Analysis

Why Chaim Bloom deserves a ton of credit for the Red Sox’ ALCS berth

The Red Sox are shocking the baseball world as they head to the ALCS, and they wouldn't be doing it without some savvy moves from Chaim Bloom.

Kyle Schwarber Red Sox
Kyle Schwarber celebrates with teammates Christian Vazquez and Xander Bogaerts after a three-run homerun by Rafael Devers against the Tampa Bay Rays Monday. Maddie Meyer/Getty Images
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It feels fitting somehow that the man who drove in the game-winning run in the Red Sox’ ALDS-clinching victory was Kiké Hernández, an unheralded free-agent signing for a team no one expected much of this season.

Hernández’s versatility and steady contributions from start to finish this year more than justified president of baseball operations Chaim Bloom’s investment in him, no more than now.

With the Red Sox now improbably four games away from competing for another World Series title after knocking off the AL East Champion Tampa Bay Rays, one of the best teams in baseball, perhaps it’s time to admit something else when it comes to this year’s team:

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Bloom got it right a lot this year.

He was right in the offseason when he brought in guys like Hernández, a savvy yet nondescript veteran utility player, and Hunter Renfroe, a boom-or-bust bat with a cannon for an arm, despite them not being household names.

And he got it right at the trade deadline when he traded for Kyle Schwarber rather than Anthony Rizzo.

Yes, that’s correct. Bloom and the Red Sox won that trade, and it’s actually not even close (more on that later).

Sure, there were some duds mixed in there (Franchy Cordero, Hansel Robles, Marwin Gonzalez, Matt Andriese). No one ever completely aces the exam.

But the fact that so many of Bloom’s 2021 acquisitions have contributed so heavily to what will be one of the four best remaining teams in baseball speaks for itself.

Still, let’s look into some numbers.

Per FanGraphs, Hernández just put up the best all-around season of his career with a lifetime-best 4.0 WAR, playing all over the diamond and routinely coming up with winning plays.

Renfroe proved himself as a middle-of-the-order run-producer, putting up a career-best 96 RBIs, matching his previous high in wRC+ (114) and tying for the MLB lead in outfield assists (16).

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Schwarber has provided a steady presence at the top of Boston’s lineup, slashing .291/.435/.957 since joining the Red Sox at the deadline and bringing a winning approach to the batting order.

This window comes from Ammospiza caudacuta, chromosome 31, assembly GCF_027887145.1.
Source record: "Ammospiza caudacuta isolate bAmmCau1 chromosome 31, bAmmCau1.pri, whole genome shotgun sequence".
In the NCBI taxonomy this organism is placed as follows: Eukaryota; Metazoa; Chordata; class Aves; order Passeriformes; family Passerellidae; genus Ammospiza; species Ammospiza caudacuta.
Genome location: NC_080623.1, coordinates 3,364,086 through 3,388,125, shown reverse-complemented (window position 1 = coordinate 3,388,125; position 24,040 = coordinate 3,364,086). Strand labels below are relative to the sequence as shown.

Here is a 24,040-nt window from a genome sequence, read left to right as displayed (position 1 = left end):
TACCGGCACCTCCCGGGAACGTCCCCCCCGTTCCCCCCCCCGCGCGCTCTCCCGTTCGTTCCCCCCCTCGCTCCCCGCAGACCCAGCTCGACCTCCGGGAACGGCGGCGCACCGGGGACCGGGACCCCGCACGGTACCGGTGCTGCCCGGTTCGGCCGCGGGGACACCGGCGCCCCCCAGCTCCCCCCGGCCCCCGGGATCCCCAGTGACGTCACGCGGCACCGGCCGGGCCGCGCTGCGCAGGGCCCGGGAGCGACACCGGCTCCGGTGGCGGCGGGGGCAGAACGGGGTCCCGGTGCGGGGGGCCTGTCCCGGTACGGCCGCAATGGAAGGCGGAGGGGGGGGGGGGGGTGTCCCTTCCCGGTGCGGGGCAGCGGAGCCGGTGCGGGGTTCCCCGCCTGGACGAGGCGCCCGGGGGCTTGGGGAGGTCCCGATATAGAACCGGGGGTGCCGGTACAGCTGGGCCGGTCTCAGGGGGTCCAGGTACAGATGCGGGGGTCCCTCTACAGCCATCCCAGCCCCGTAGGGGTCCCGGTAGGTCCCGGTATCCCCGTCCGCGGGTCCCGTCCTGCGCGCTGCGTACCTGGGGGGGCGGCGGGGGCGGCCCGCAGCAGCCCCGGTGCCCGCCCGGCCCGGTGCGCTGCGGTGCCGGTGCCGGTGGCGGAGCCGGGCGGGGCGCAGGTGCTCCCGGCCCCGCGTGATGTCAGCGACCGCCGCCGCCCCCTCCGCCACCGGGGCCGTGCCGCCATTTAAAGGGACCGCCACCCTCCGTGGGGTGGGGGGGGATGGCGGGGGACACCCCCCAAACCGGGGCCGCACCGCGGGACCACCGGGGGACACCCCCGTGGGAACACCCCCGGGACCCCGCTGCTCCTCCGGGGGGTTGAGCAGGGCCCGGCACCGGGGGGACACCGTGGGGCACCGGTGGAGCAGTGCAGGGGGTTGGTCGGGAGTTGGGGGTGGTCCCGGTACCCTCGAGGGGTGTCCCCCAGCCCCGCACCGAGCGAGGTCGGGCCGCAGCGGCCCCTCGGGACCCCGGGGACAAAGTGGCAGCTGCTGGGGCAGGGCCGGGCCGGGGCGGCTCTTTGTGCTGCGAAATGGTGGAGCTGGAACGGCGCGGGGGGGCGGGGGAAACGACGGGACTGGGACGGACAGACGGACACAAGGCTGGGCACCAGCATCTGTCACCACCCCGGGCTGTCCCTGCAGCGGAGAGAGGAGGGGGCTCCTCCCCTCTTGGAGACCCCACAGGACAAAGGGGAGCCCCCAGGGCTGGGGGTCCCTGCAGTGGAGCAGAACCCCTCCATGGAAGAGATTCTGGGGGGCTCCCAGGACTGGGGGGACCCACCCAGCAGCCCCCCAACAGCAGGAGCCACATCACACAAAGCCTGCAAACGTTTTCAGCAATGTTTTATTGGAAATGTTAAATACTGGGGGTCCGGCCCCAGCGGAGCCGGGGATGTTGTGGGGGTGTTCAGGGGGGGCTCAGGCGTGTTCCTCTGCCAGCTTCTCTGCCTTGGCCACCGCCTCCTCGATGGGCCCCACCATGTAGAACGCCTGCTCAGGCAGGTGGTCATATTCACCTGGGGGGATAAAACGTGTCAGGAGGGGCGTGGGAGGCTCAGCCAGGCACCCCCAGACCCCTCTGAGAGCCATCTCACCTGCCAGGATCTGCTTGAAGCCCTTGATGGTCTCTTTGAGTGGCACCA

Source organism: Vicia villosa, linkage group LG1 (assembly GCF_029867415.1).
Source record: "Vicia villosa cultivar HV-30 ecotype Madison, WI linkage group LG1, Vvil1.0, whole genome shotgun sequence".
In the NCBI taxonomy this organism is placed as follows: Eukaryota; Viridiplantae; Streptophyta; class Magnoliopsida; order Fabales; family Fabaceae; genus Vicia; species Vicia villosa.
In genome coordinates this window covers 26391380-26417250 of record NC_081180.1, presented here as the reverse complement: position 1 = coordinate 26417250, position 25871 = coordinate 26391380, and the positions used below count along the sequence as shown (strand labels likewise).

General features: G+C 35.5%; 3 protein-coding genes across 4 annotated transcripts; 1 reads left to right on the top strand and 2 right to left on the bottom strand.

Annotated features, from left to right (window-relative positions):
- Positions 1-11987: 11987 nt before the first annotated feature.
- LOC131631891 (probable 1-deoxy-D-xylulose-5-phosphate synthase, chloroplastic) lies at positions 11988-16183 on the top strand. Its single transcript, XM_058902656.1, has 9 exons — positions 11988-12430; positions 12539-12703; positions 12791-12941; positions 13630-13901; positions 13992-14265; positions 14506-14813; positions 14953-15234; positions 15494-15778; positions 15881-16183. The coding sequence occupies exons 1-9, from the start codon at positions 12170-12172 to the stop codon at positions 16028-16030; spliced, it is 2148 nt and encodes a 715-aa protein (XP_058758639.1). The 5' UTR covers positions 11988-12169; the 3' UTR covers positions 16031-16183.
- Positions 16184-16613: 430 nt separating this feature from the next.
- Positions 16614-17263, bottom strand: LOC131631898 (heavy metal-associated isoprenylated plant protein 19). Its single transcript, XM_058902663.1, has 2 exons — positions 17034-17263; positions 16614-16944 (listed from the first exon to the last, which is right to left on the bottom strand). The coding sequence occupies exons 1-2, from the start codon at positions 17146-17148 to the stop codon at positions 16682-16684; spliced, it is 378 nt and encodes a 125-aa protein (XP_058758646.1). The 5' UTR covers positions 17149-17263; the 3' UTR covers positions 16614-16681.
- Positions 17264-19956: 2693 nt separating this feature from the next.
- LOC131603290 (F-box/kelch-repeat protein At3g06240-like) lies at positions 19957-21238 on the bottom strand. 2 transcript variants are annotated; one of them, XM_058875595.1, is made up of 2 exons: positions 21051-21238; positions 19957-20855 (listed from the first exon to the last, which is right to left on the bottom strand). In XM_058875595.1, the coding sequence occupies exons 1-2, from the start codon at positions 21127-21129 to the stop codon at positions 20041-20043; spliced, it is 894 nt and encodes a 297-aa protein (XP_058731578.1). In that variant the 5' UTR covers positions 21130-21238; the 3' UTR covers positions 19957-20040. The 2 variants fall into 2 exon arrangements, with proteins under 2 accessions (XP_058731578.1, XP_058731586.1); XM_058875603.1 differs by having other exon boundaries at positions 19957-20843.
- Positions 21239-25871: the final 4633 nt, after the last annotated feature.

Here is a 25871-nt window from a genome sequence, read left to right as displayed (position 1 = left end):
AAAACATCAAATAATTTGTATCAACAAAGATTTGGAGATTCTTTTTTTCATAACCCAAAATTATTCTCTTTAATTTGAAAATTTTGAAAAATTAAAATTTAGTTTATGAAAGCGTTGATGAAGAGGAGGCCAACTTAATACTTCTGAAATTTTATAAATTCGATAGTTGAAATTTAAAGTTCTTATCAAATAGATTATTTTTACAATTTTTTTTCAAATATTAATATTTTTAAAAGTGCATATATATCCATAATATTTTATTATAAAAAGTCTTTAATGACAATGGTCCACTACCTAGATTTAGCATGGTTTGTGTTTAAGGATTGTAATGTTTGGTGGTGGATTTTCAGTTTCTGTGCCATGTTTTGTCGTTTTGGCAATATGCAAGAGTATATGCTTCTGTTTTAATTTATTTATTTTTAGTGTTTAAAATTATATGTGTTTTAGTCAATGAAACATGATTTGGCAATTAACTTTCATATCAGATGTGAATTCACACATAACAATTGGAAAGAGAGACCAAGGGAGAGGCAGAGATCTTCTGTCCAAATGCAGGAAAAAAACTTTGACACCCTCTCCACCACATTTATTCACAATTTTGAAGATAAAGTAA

His addition, in particular, is one Bloom deserves a significant amount of credit for in hindsight.

As many will recall, a large portion of Red Sox fandom and media vociferously railed against Schwarber as the team’s main addition at the trade deadline, noting the team should have gone after Anthony Rizzo, Schwarber’s ex-teammate with the Chicago Cubs, to turn around Boston’s pitiful performance at first base.

While those of you who point out Schwarber doesn’t help the defense much in the field would be correct, of course, his contributions at the plate have made him so much more valuable than Rizzo that the defensive difference doesn’t matter.

Even with Rizzo’s defensive performance taken into account (as well as the fact that Schwarber hasn’t played much first base at all), Schwarber’s post-trade-deadline WAR (1.4) absolutely smokes Rizzo (0.2), who fizzled out hard after an exciting first few games in New York.

The fun thing: in addition to grabbing a vastly superior bat in Schwarber, Boston did manage to find an even better solution than Rizzo at first base: Dalbec.

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Believe it or not, Dalbec was actually a better player after the trade deadline than Rizzo by a sizable margin — oddly enough, the rookie first baseman was arguably a top-10 first baseman in baseball during that time. Dalbec slashed .288/.369/1.052 after the All-Star Break with 14 home runs, 38 RBI and a wRC+ of 174. Rizzo’s line: .232/.314/.695 with six home runs, 19 RBI and a below-replacement-level 93 wRC+. And Dalbec did all that in 60 fewer plate appearances than Rizzo had.

But hey, at least Rizzo is a natural first baseman, right?

While some might understandably quibble with the process more than the results, the fact remains Bloom has been rewarded for trusting his instincts: picking the man who was simply a better player (Schwarber) despite the challenges of playing him in the field and trusting in his young player to turn things around (with some help from Schwarber).

Not many experts had the Red Sox in this position to start the season, and certainly a poor second half of the season highlighted how flawed this team is when it’s not at its best. Not every move from Bloom has dramatically improved the situation, either.

But the transactions Bloom did hit on — including arguably the most debated one –have made a far bigger difference than the one he missed

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